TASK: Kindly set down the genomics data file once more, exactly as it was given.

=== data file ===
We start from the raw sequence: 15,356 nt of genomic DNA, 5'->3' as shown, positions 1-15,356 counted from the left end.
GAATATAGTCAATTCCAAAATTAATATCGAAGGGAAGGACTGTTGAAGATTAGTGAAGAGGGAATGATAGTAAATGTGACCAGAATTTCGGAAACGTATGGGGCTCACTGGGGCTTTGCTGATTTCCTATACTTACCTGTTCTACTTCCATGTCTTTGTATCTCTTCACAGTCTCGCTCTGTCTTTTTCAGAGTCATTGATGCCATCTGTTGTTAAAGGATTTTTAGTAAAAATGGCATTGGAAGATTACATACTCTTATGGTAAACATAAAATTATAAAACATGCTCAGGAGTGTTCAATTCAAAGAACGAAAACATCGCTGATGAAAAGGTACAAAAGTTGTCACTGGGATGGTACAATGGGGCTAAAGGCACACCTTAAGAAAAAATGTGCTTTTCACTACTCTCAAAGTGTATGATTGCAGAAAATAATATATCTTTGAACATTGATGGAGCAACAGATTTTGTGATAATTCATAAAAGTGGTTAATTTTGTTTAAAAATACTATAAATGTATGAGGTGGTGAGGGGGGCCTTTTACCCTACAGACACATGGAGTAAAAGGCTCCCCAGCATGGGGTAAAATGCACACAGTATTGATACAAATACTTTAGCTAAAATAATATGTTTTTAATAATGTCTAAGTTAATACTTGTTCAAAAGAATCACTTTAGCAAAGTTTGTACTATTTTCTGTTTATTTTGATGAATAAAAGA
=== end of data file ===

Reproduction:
We start from the raw sequence: 15,356 nt of genomic DNA, 5'->3' as shown, positions 1-15,356 counted from the left end.
GAATATAGTCAATTCCAAAATTAATATCGAAGGGAAGGACTGTTGAAGATTAGTGAAGAGGGAATGATAGTAAATGTGACCAGAATTTCGGAAACGTATGGGGCTCACTGGGGCTTTGCTGATTTCCTATACTTACCTGTTCTACTTCCATGTCTTTGTATCTCTTCACAGTCTCGCTCTGTCTTTTTCAGAGTCATTGATGCCATCTGTTGTTAAAGGATTTTTAGTAAAAATGGCATTGGAAGATTACATACTCTTATGGTAAACATAAAATTATAAAACATGCTCAGGAGTGTTCAATTCAAAGAACGAAAACATCGCTGATGAAAAGGTACAAAAGTTGTCACTGGGATGGTACAATGGGGCTAAAGGCACACCTTAAGAAAAAATGTGCTTTTCACTACTCTCAAAGTGTATGATTGCAGAAAATAATATATCTTTGAACATTGATGGAGCAACAGATTTTGTGATAATTCATAAAAGTGGTTAATTTTGTTTAAAAATACTATAAATGTATGAGGTGGTGAGGGGGGCCTTTTACCCTACAGACACATGGAGTAAAAGGCTCCCCAGCATGGGGTAAAATGCACACAGTATTGATACAAATACTTTAGCTAAAATAATATGTTTTTAATAATGTCTAAGTTAATACTTGTTCAAAAGAATCACTTTAGCAAAGTTTGTACTATTTTCTGTTTATTTTGATGAATAAAAGA